Wine was always generously served up on family and festive tables. If it was necessary to ride somewhere, a wooden vessel, the “burlui” was filled with wine, which vessel was able to keep the drink cool. The shepherds always took a “ploska” of wine – a vessel placed from the side. The “Ploska” was loved by the haiduks who hid in the oak forests from the Turks. It is mentioned precisely this sort of wood became the most precious and favoured material for the barrel-makers.
That is why wines of Moldova are drunk easily and. The wines from the basement (crama) are more valuable. Every court has a large or small cellar, where wine is stored in barrels at a specific temperature and under other conditions which protect the drink from cold and hot weather.
The villager carefully shifts his creation from the barrel to the glass decanter and then to the glass in order to evaluate its color and transparency, and then only afterwards to taste.
It should be drunk slowly and unhurriedly to feel the sense. Wine is also not bad to drink from a painted ceramic mug bought at the market with the bulky decanter – the burlui.
Moldovan wine is produced mainly in October. That is why this month is called “The Month of the Scoop” (“Luna lui kausi”). The “kaush” is a round wooden vessel with a handle. It is an obligatory item in the peasant’s winery. It serves to scoop up pulp, mash or fermenting green wine. One can taste the green wine, “tulburel”, with the kaush.
When the green wine “tulburel” stopped fermenting, the peasant would stand near the courtyard gates and regale the passers-by with his “tulburel”. No one could refuse. According to the tradition, the first taster should take a sip of wine and, without swallowing, silently “listen” to the new wine… Afterward he had to address the winemaker with a wish. The landlord would remember this wish, which would be very significant from this time.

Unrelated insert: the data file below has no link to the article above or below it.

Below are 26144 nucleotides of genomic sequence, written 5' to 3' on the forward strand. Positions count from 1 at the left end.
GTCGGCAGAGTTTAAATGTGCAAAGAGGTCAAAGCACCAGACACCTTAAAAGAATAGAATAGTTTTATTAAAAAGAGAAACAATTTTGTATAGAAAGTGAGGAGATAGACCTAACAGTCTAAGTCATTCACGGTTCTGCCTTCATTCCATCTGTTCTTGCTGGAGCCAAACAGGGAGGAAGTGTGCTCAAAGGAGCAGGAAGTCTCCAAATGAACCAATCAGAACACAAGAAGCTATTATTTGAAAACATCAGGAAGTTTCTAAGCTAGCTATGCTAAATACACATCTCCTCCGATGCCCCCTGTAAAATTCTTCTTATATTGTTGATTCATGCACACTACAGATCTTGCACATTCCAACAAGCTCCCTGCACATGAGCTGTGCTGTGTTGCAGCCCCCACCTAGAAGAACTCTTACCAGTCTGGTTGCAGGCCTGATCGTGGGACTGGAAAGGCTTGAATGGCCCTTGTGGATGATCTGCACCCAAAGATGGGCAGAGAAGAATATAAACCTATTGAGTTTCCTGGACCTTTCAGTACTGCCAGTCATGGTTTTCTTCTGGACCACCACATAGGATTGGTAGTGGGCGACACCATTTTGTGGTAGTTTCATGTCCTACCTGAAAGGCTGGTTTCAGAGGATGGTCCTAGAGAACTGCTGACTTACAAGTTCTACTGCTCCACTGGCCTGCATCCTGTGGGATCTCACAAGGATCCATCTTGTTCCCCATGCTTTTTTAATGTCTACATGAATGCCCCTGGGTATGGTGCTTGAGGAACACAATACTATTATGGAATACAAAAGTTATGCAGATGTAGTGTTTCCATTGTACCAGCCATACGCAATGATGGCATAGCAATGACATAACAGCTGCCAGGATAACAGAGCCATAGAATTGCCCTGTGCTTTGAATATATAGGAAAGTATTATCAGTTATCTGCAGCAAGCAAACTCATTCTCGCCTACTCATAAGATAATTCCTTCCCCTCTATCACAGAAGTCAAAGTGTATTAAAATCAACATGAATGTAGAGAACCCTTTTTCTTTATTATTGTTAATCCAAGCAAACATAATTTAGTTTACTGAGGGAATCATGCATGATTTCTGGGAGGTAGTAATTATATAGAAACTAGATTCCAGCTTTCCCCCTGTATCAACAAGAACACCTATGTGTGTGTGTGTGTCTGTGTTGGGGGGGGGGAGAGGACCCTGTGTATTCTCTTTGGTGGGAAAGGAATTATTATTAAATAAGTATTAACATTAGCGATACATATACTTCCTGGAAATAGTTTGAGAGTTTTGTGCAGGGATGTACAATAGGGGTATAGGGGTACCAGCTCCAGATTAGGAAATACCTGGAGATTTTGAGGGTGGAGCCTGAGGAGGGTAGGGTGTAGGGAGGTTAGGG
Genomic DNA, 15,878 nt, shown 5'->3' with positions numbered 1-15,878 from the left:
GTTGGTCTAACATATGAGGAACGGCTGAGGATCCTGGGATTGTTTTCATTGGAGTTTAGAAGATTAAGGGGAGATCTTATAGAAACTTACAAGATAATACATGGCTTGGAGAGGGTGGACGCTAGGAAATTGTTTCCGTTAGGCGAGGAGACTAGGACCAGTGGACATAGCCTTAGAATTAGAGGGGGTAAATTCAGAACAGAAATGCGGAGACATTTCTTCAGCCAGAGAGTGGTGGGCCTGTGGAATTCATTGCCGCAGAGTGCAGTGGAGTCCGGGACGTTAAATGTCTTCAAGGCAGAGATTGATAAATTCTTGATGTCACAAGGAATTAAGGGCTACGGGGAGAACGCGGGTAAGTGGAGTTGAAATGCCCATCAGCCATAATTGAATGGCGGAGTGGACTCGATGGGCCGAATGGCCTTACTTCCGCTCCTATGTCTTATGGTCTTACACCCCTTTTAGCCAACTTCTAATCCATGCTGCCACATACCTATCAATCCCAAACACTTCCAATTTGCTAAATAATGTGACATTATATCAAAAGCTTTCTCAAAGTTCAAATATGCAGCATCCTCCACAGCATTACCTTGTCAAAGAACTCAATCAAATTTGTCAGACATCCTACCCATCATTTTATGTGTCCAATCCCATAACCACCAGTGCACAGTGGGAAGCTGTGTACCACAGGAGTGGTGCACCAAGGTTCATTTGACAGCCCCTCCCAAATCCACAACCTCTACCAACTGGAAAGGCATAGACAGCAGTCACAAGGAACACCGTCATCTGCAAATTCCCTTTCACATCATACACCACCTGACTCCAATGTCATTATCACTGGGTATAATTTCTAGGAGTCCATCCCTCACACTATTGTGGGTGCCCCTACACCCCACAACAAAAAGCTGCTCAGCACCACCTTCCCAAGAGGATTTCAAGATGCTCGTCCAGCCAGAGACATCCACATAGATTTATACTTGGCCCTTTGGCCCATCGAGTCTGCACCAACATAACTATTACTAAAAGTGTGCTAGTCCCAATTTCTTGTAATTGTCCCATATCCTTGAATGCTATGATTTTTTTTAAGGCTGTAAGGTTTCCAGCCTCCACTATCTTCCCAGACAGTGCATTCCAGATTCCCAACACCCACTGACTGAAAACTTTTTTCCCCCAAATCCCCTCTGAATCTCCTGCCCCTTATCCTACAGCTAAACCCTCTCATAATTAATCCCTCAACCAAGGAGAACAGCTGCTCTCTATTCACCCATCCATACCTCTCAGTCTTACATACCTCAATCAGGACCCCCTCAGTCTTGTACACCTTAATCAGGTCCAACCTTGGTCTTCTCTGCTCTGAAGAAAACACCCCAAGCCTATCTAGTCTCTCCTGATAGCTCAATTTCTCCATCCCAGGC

In the olden days there was another custom – all the relatives gathered around a miraculous barrel. A cup-bearer was appointed according to his particular merits and respects. Everyone who entered the yard was very salutatory, especially if he could sing songs and dance with the company. The merriment would last until late at night, but no one would be tired. It was believed that green wine gives power and energy.
According to Moldovan tradition a kemel of dried walnut is offered as a snack to accompany a glass of wine. This kemel is considered a symbol of hospitality and warmth. During feasts when all the dishes were eaten and the wine drunk the time for departure was approaching. Then it was time for another wide-spread Moldovan custom. The meaning of “La botul calului” was the following: before leaving the guests would drink the last wineglass “near the horse” – that meant that the departing person would take part of hospitable hosts’ warmth and tenderness of feeling along with him on the road.
Moldovan people prepare wine not only for their family and friends. The older citizens of Chisinau remember the autumn time when everywhere from nearest villages a lot of vehicles with domestic wine barrels were coming to the capital.
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